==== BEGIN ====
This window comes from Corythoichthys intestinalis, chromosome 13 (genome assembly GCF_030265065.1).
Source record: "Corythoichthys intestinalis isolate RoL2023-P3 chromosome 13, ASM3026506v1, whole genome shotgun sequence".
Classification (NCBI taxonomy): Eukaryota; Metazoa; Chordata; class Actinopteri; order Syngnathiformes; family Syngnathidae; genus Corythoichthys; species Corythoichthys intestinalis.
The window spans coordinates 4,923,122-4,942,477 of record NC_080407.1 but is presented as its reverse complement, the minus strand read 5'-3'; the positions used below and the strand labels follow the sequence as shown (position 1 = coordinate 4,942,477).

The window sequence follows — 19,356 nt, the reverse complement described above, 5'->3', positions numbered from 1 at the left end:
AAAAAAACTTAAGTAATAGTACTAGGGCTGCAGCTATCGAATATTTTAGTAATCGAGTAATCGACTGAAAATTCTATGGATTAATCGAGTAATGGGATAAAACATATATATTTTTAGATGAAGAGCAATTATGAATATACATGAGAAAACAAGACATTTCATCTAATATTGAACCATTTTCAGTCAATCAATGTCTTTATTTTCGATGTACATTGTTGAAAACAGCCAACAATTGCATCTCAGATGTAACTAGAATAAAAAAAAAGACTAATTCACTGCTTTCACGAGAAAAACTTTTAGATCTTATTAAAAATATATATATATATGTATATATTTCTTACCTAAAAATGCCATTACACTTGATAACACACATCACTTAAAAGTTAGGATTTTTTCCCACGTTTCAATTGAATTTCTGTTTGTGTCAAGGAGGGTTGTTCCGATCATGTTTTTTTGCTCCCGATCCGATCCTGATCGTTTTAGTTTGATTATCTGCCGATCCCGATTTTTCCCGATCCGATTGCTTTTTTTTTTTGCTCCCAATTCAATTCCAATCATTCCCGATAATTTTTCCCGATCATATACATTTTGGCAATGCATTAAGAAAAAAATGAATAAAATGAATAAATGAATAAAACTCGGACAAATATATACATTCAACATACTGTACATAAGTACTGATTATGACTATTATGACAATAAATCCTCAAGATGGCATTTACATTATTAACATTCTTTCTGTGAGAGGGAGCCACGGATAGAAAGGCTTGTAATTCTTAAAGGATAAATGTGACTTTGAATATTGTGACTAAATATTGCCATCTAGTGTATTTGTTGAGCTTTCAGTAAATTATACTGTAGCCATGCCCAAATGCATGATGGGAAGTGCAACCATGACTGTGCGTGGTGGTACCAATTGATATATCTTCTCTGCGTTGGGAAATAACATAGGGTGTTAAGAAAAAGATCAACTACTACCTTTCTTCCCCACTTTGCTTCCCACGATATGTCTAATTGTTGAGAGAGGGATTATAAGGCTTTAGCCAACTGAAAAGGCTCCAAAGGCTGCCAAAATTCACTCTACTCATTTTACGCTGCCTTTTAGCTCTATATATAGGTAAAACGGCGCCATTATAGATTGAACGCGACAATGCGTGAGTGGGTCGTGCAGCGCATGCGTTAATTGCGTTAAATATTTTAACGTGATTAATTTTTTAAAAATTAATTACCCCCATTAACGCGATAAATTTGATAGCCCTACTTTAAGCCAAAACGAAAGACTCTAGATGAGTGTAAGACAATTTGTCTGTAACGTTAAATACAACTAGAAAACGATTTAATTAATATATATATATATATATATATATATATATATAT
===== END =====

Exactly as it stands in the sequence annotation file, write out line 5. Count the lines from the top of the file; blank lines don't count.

The window sequence follows — 19,356 nt, the reverse complement described above, 5'->3', positions numbered from 1 at the left end: